Microservices are specifically re-architected for life in the cloud
Microservices are part of the global shift to Cloud. The term is used to describe the practice of breaking up an application into a series of smaller, more specialised parts, each of which communicate with one another across common interfaces such as APIs and REST interfaces like HTTP. We asked Marius Schipper, R&D monitoring & AV analysis for Rohde Schwarz to give us his view on the place of microservices in the bigger picture.
Microservices could just as easily be called ‘cloud-native software’ since they are specifically re-architected for life in the cloud. However, much of current cloud usage in the TV industry is what is dubbed ‘lift-and-shift’. This is when developers which previously married software with dedicated hardware simply port their existing software into a datacentre, without any software redesign.
BroadcastBridge: What is the place of microservices in the broadcast media and entertainment industry?
Marius Schipper: The move to virtualization has already started and the firsts steps were lift-and-shift approaches with virtual machines. Microservices are the next logical step. Currently peripheral but definitely state-of-the-art in future to act agile in fast changing environments. Rohde & Schwarz don’t necessarily consider microservices being the one and only answer to all the current questions in broadcast. In highly dynamic applications, such as event-based monitoring, we feel it is an important ingredient.
How do you sell the idea of a microservices-based cloud to a CTO/CFO?
First, I wouldn’t consider a microservice-architecture the sole answer to today’s necessities in broadcast. A microservice architecture clearly adds a lot of benefit to environments, where it is all about agility and time to market. A cloud solution based on microservice architecture allows scale and continuously development through continuous deployment. This is critical to keep up with the deployment speed of OTT ecosystems and to be able to react to new market trends more easily when compared to a static or even hardware-based setup.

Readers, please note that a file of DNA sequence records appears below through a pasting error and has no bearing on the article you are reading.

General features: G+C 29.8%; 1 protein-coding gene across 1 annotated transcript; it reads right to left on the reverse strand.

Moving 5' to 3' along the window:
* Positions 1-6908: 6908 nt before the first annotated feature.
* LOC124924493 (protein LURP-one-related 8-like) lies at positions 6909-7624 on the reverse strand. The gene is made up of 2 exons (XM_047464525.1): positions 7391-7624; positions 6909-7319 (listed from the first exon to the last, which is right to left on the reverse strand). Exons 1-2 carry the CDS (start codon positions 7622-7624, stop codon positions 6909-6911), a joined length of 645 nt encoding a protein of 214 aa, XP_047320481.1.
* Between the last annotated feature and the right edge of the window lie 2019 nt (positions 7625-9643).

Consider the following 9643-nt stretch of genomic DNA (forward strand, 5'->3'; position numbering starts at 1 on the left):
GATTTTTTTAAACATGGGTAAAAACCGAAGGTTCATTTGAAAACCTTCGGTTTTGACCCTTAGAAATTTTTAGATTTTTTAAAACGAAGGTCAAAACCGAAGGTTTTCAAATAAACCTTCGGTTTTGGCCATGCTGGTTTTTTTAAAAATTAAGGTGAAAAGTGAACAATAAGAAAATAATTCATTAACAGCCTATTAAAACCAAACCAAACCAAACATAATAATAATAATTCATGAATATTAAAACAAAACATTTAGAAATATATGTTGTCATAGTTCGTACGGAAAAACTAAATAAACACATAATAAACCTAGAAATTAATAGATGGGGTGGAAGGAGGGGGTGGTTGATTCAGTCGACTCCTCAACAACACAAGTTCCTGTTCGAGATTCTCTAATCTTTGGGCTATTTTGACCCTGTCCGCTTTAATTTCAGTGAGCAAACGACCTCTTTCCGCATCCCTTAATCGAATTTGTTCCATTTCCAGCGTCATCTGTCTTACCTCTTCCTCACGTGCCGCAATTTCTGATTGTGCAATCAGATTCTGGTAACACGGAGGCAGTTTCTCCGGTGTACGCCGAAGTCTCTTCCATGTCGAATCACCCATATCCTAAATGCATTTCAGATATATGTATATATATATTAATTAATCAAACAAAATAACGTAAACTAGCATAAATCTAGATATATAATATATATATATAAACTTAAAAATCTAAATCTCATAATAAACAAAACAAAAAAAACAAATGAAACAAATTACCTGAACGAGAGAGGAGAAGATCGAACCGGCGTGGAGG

How might a broadcaster begin switching to microservices from legacy hardware/software stacks?
Migrating to cloud infrastructures based on microservice technologies is a huge effort for broadcasters as they normally don’t have sufficient technical knowledge to do this off the cuff. Operational concepts and technical knowhow are both very different to what you normally see in broadcast operations, which has evolved over decades. A good approach is therefore not to migrate at once but to identify small operational silos which can be migrated without a bigger impact on overall operations. The migration of these silos should be used to build up expertise and learn the new philosophies step by step.
Can you give us a couple of concrete examples of a potentially advantageous microservices based application?
Microservice philosophy is structuring the software in small, independent functional units, resulting in faster implementation of features and maintenance. Their instances fit well into containers, allowing a service to quickly scale up on demand peaks compared to virtual machines. Redundancy costs spend to ensure high availability can be controlled precisely per importance of each microservice. Users can individually choose their update rate feature-specific, if the software provider takes the opportunity to run prior versions in parallel to the current ones.
Marius Schipper, R&D monitoring & AV analysis for Rohde Schwarz